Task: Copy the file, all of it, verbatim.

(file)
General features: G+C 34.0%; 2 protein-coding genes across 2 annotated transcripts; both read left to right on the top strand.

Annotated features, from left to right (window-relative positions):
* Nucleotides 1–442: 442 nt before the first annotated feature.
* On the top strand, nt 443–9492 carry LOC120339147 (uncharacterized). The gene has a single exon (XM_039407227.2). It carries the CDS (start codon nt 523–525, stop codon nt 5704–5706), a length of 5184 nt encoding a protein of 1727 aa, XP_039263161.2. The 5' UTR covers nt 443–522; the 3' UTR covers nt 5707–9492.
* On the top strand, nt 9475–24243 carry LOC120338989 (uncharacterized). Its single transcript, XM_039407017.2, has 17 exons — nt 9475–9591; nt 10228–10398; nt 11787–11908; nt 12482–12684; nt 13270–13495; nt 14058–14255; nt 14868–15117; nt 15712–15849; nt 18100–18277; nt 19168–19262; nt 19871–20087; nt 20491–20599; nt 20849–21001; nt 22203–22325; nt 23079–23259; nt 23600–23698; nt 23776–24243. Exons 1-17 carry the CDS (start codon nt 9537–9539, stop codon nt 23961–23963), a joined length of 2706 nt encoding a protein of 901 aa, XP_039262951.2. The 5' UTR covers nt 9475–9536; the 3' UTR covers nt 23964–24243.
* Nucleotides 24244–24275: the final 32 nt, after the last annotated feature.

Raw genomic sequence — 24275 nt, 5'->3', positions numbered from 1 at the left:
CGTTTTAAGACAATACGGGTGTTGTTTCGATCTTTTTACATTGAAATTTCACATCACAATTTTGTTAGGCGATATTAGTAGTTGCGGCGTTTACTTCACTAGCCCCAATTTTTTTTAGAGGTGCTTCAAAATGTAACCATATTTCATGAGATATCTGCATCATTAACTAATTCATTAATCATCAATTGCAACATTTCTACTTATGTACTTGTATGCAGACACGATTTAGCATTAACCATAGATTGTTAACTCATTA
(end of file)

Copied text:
General features: G+C 34.0%; 2 protein-coding genes across 2 annotated transcripts; both read left to right on the top strand.

Annotated features, from left to right (window-relative positions):
* Nucleotides 1–442: 442 nt before the first annotated feature.
* On the top strand, nt 443–9492 carry LOC120339147 (uncharacterized). The gene has a single exon (XM_039407227.2). It carries the CDS (start codon nt 523–525, stop codon nt 5704–5706), a length of 5184 nt encoding a protein of 1727 aa, XP_039263161.2. The 5' UTR covers nt 443–522; the 3' UTR covers nt 5707–9492.
* On the top strand, nt 9475–24243 carry LOC120338989 (uncharacterized). Its single transcript, XM_039407017.2, has 17 exons — nt 9475–9591; nt 10228–10398; nt 11787–11908; nt 12482–12684; nt 13270–13495; nt 14058–14255; nt 14868–15117; nt 15712–15849; nt 18100–18277; nt 19168–19262; nt 19871–20087; nt 20491–20599; nt 20849–21001; nt 22203–22325; nt 23079–23259; nt 23600–23698; nt 23776–24243. Exons 1-17 carry the CDS (start codon nt 9537–9539, stop codon nt 23961–23963), a joined length of 2706 nt encoding a protein of 901 aa, XP_039262951.2. The 5' UTR covers nt 9475–9536; the 3' UTR covers nt 23964–24243.
* Nucleotides 24244–24275: the final 32 nt, after the last annotated feature.

Raw genomic sequence — 24275 nt, 5'->3', positions numbered from 1 at the left:
CGTTTTAAGACAATACGGGTGTTGTTTCGATCTTTTTACATTGAAATTTCACATCACAATTTTGTTAGGCGATATTAGTAGTTGCGGCGTTTACTTCACTAGCCCCAATTTTTTTTAGAGGTGCTTCAAAATGTAACCATATTTCATGAGATATCTGCATCATTAACTAATTCATTAATCATCAATTGCAACATTTCTACTTATGTACTTGTATGCAGACACGATTTAGCATTAACCATAGATTGTTAACTCATTA